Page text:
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TRANSMEDIA
STORYTELLING
      Siobhan O’Flynn
 narrativenow.blogspot.com
      November 2009
DIGITAL STORIES
    TODAY...
     TRANSMEDIA
    CONVERGENT
    PARTICIPATORY
     INTERACTIVE
what’s convergent???


 DIGITAL   TRADITIONAL
 MEDIA      NARRATIVES
three ways of thinking
 about today’s online
‘stories’ & storytelling
FORM 1


STORIES   GAMES
FORM 1
FORM 1
CHARACTERISTICS?
FORM 1
CHARACTERISTICS?

 STRUCTURE         SPATIAL
  CLOSURE           OPEN
    PLOT         EMERGENT
REVEALS STORY   PLA...
FORM 2


EXTENDED     INTERACTIVE
NARRATIVES    NARRATIVES
FORM 2

DISTRIBUTED   INTERACTION
CUT SCENES      CHANGES
   FIXED         STORY
INTERACTIVE
STORYTELLING
World without Oil

• ARG
• Serious Game
• ‘What if’ scenario?
• How would your life change without oil?
• world without oi...
the landscape has changed....
Jordan Weisman
42 Entertainment
Jordan Weisman
    42 Entertainment

• creator of A.I. ARG, I Love Bees,
  Why so Serious?


• "If we could make your toas...
42 Entertainment
42 Entertainment

• “Anything with an electric current
    running through it.
• A single story, a single gaming
    exper...
MAMET
FORMS 1& 2
     STORY

CONTROL   CHOICE
BOTH ARE
PARTICIPATORY
EXPLORATORY
 FOSTER UGC
   SOCIAL
4 PROPERTIES OF DIGITAL
        ENVIRONMENTS



• PROCEDURAL - RULE BASED
• PARTICIPATORY - INVITATION TO ACT
• SPATIAL - ...
WHAT DO STORIES
     DO?
2 VIEWS
• “Database and narrative are natural
    enemies.”
• Lev Manovich (2001)
•   http://vv.arts.ucla.edu/AI_Society/manovich....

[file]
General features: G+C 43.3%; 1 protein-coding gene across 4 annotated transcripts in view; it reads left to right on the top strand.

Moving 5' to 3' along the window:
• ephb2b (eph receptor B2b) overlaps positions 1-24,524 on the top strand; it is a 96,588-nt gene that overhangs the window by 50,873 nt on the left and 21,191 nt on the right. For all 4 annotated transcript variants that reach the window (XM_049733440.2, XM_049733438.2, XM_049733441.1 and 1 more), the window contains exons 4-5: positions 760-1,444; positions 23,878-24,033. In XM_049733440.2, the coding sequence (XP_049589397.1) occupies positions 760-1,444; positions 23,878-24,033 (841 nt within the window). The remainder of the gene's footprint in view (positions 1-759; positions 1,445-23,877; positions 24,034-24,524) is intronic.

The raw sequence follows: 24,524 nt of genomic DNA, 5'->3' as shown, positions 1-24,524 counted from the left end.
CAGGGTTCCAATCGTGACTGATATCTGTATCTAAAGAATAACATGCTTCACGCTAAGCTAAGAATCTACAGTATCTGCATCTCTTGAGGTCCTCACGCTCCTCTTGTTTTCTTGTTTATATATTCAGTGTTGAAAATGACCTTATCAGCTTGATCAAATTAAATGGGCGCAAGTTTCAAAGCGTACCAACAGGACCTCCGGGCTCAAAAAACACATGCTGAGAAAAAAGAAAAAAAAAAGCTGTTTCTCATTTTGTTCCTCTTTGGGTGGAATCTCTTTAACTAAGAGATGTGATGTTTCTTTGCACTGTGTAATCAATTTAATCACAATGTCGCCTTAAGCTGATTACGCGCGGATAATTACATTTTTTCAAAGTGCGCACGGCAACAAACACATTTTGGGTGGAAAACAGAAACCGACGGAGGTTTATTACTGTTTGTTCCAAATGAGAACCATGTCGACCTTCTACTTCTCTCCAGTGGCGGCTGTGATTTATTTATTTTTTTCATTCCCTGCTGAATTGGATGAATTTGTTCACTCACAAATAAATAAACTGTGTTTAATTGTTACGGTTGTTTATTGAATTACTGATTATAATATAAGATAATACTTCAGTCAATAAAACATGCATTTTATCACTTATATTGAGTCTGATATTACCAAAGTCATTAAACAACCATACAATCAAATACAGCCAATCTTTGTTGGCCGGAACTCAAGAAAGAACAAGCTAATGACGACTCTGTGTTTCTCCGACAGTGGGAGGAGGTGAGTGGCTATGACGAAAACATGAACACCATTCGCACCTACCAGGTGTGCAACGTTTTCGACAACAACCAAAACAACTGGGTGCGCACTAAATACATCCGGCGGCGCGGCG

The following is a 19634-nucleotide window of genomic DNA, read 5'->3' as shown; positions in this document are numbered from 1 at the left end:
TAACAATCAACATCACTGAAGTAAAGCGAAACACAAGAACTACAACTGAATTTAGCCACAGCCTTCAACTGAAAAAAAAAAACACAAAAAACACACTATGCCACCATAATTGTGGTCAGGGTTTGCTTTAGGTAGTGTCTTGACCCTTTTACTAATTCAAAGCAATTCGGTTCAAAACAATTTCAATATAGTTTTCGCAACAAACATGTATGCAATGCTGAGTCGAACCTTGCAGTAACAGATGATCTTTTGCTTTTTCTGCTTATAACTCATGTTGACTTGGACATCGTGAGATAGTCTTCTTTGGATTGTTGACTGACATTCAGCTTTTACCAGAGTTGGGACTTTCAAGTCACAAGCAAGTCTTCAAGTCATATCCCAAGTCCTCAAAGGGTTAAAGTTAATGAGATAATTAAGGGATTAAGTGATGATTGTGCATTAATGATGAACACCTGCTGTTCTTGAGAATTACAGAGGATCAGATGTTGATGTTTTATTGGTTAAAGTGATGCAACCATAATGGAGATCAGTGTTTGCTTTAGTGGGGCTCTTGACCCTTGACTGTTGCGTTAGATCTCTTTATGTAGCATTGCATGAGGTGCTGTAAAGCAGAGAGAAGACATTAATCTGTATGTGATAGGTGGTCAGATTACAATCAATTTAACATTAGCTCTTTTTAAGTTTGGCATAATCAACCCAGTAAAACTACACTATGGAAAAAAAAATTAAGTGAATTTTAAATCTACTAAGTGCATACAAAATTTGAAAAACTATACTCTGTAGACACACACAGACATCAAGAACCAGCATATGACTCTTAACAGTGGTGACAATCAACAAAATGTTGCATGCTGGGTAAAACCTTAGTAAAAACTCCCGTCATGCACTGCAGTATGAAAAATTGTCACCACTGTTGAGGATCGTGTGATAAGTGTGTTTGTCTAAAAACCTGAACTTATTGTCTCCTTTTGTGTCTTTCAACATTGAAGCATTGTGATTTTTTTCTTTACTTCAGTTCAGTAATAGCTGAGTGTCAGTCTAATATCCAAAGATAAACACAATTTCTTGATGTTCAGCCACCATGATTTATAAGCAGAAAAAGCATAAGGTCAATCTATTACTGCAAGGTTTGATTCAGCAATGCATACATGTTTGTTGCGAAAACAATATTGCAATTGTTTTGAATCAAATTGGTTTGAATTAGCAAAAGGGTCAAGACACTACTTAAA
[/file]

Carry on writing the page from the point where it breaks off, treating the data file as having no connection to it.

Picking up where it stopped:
DAVID MAMET
          3 USES OF A KNIFE


• ‘Our survival mechanism orders the world
 into cause-effect-conclusion.’

• ar...
STORIES/storytelling are innate
 and function as the cognitive
 tool for organizing the world
  into a coherent, meaningfu...
• Any meaningful negotiation of a database
  (vs. random) is potentially a story
• either of what is found
• or of the exp...
FORM 3
FORM 3

  LINEAR      NON-LINEAR
   story        fragments
    plot       connections
progression    exploration
FORM 3
SWITCHING
MORTEN SCHøDT
    2003
INTERACTIVITY


CONTROL   CHOICE
INTERACTIVITY

DESIGNER      USER
CREATOR      GAMER
AUTHOR     PARTICIPANT
INTENTION


GOAL ORIENTED   EXPLORATORY
INTENTION
GOAL ORIENTED:   EXPLORATORY:

   PUZZLES           PLAY
   QUESTS           SPATIAL
    GAMES          EMERGENT...
PARTICIPANT IS
 CO-CREATOR
DIGITAL MEDIA
   = RULES
DIGITAL MEDIA
   = RULES
DIGITAL MEDIA
         = RULES
STORIES =
             GAMES =
•   GENRES
•   PLOT     •   GENRES
•   WORLD    •   GOALS
  ...
STORIES

  LINEAR/     EMERGENT
NON-LINEAR

CONTROLLED     ACTIVE
 SCRIPTED    ENGAGEMENT
STORIES

CAUSE & EFFECT      LINKING
                   THROUGH
   = PLOT        ASSOCIATIONS
STORIES


      DYNAMIC
     RELATIONS
STORIES


 CONTROLLED      DYNAMIC
STORY THREADS   RELATIONS
STORIES

  STORY        STORY
CONTAINED     CREATED
    IN           BY
  DESIGN    PARTICIPANT
IF INTERACTIVITY ≠ PLOT,
HOW TO CREATE NARRATIVE
     COHERENCE?
         = STORY
      = IMMERSION
     = SATISFACTION
ROOTS OF
NARRATIVE
ROOTS OF
          NARRATIVE
• EPIC: Gilgamesh, Homer
• ARISTOTLE
• ARCHETYPES: Myths; folk tales, fairy tales
• GENRES = ...
THE EPIC
THE EPIC
• HOW DO YOU CONTROL A NARRATIVE
  OVER MULTIPLE DAYS TELLING?

• poet’s ‘word hoard’
• patterns, set pieces, ech...
HBO IMAGINE
POETICS
          LITERATURE

• THEMES
• PATTERNS
• IMAGES
• DOUBLES
• INVERSIONS
• TONE
POETICS
              FILM

• MISE EN SCENE
• LIGHTING
• PACING/EDITING
• POINT OF VIEW